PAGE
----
When we finished Peace, we did not put in stancheons because the edge was so far from where we were walking.  The hulls on the Tiki 46 are 6 feet wide, after all.  We still have those harnesses and tethers and we do have strong points where we can clip in and we have done it during storms.  You just like to do that in a Force 10 offshore!  But we are careful that when we wear our harnesses clipped in, our torso is unable to go over the side.  Think about what it would be like being dragged through the water on your boat.  Think about the drag of 3 knots or even 8 or 15 and how difficult it would be to crawl aboard with all that pulling water against you.  Think realistically.  You likely cannot get back aboard on your own.

   A drag line is not the answer, guys.  It takes a strong swimmer a little while to get reoriented after falling overboard and the boat is likely moving pretty fast so you won't catch it.  Even 3 knots is too fast for you to catch a line because it will tug your hand too fast to grip it securely.  Now you want to hold on to that line and pull your self aboard?  At speed? Seriously, I suggest you get a friend to steer the boat for you and try it out for yourself.  I single handed for 15,000 miles before I met Nev.  I have no belief in anything but being tethered when solo.  Having a clip at each end of the tether line is right too.

     If you are bringing kids on a Wharram, you gotta have more than stancheons and life lines.  You gotta fill it in with netting.  You gotta think hard about how you and they would feel if they fell over the side.  Really think about it and prevent it.  That is the only way.  If you are still building, just put some solid wood where you want the stancheons and screw in there.  Bed it good.  We have had good luck with drilling the holes for screws that go into solid wood and filling the holes completely with liquid epoxy/resin.  We then screw the screw down and somehow it hydraulics the glue into the wood.  They never get out without you heating the screw and we never wanted those screws to come out anyway.  Think carefully about where you want the stancheons.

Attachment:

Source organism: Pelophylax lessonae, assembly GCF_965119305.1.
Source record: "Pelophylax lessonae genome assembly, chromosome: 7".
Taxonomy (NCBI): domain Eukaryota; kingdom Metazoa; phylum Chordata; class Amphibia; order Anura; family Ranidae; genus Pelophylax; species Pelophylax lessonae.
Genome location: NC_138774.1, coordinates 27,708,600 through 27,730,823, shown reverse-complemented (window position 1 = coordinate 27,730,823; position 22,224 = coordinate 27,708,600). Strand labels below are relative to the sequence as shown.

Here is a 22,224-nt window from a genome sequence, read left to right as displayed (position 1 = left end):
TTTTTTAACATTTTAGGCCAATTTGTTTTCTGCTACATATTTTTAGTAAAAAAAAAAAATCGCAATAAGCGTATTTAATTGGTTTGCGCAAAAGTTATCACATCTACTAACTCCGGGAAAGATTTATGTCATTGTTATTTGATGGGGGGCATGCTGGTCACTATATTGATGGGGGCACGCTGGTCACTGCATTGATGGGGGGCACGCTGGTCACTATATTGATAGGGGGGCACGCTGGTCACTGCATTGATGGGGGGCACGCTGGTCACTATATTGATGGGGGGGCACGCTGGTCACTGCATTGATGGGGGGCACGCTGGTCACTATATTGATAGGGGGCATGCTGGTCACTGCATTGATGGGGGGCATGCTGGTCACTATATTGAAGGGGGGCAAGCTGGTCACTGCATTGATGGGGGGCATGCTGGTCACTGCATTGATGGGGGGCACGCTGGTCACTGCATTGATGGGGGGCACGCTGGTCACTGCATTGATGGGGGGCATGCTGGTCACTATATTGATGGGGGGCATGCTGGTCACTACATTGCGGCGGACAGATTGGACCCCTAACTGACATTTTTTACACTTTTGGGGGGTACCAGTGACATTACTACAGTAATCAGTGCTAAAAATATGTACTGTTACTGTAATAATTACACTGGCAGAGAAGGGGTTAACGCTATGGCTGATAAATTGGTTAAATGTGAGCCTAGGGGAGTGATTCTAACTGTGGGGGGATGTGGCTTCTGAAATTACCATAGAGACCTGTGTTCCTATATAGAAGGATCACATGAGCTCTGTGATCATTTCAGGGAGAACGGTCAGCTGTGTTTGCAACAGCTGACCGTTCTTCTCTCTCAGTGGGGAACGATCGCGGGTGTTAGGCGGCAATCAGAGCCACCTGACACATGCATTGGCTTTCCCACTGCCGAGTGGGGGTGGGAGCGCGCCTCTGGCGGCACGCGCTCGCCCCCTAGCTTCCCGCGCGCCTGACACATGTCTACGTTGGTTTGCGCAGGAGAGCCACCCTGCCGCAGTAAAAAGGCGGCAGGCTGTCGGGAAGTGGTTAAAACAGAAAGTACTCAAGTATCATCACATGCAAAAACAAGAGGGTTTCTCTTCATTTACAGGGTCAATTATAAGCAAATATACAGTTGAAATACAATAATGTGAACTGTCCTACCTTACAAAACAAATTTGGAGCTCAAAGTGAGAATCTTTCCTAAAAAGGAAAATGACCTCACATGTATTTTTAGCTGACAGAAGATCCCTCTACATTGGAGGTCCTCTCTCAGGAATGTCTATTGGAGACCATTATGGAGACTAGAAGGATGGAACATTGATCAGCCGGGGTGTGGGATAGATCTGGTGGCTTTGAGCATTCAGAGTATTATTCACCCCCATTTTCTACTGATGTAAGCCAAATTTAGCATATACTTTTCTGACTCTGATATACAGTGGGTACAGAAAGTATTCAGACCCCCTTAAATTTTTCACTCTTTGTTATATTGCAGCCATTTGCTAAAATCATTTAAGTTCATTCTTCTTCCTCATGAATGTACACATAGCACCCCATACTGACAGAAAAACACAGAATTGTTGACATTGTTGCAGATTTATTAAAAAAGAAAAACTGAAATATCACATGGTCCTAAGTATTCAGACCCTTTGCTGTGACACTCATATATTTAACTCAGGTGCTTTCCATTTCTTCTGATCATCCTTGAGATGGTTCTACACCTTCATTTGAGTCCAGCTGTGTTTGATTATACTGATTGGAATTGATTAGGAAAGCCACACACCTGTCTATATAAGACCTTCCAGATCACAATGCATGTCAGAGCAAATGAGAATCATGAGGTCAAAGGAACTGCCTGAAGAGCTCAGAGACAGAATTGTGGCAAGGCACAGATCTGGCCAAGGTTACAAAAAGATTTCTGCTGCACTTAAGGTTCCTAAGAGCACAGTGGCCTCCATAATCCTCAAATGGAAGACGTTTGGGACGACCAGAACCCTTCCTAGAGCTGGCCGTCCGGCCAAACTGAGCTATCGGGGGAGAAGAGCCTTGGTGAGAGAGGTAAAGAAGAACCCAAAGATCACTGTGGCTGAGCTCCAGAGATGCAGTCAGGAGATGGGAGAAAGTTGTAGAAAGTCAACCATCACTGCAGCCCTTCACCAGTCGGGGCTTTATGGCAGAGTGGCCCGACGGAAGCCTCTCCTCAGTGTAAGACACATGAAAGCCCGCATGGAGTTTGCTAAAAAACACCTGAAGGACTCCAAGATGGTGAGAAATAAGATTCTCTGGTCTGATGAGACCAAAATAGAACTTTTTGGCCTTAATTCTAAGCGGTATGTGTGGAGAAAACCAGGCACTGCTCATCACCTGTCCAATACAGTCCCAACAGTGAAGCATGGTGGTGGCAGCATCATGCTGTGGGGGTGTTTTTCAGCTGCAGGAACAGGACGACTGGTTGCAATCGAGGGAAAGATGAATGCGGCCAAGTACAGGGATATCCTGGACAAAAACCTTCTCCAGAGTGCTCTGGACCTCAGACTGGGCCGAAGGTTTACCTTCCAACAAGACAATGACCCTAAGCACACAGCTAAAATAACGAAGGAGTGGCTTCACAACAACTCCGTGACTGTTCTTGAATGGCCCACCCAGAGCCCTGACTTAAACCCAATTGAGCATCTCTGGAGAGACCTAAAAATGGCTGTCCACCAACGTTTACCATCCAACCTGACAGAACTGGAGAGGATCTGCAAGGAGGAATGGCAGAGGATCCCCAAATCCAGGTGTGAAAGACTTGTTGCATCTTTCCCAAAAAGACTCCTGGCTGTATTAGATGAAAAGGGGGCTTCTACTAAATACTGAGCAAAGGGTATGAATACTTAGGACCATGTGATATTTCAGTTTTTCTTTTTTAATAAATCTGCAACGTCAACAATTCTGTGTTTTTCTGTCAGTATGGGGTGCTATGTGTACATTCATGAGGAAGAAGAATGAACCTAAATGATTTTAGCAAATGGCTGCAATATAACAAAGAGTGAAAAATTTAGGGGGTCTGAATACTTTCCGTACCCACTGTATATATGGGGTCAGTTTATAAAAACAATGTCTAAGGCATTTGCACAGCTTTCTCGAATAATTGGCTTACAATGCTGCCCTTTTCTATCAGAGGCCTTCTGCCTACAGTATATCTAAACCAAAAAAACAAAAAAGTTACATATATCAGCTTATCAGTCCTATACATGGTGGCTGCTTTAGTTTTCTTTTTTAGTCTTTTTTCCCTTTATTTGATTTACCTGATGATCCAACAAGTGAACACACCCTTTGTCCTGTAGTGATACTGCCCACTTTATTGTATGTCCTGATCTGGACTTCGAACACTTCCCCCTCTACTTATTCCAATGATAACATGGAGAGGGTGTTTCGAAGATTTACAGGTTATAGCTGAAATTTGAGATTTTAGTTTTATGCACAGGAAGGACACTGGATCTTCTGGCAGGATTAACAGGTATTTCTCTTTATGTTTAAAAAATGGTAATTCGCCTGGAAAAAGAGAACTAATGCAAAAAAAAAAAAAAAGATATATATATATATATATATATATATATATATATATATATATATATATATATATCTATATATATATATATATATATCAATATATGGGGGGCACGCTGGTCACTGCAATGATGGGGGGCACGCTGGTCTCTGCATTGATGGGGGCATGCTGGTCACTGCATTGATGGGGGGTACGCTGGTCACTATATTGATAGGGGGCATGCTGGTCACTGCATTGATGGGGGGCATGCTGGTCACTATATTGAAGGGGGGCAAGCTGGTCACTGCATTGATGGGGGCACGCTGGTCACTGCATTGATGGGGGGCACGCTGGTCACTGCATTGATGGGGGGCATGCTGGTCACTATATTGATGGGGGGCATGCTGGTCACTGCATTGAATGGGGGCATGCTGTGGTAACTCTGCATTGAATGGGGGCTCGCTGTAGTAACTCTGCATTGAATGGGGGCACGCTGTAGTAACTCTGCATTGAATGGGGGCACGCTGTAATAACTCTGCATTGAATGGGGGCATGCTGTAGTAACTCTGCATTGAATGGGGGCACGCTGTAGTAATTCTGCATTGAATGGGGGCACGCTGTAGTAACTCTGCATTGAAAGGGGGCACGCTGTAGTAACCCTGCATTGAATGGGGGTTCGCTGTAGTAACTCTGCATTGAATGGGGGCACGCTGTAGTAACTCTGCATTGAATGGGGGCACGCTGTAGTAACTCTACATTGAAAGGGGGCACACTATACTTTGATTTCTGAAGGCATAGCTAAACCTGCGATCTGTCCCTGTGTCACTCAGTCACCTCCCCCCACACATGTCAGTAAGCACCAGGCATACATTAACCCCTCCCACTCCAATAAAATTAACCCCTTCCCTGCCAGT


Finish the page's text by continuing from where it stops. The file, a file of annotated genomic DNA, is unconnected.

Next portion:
When our super active grand daughter came aboard, we clipped a tether to her little life vest and made it so short she could not get out of the foredeck.  We had a baby pool up there with 2 inches of water in it and we all had fun with her.  She was 2.  An adult was with her every moment.  Safety is all about prevention.

     Enjoy.  ann and Nev

I sail my Tangaroa with my two boys who are five and three. My boat had stanchions bolted to the deck, they were 30" tall, and I put netting all the way from bow to stern on both sides. Unfortunately some of the stanchions were leaking through the bolt holes so I removed all of them this summer and fiber-glassed over the holes. I am now planning to put four stanchions on each side bolted to custom brackets that I'm integrating into my cross beam suspension plates. I am making one long cross plate to replace the two that currently compress the rubber for my beams and bending it up on the outboard end to bolt into stout wooden stanchions.  With this system there will be no holes in my deck, and the stanchions will be stout enough that I don't have to cringe when guests hang on the stanchions while boarding the boat. I will then run a low bulwark around the base and netting above that. When the kids grow up, I can remove the netting and replace it with one attractive lifeline on the top.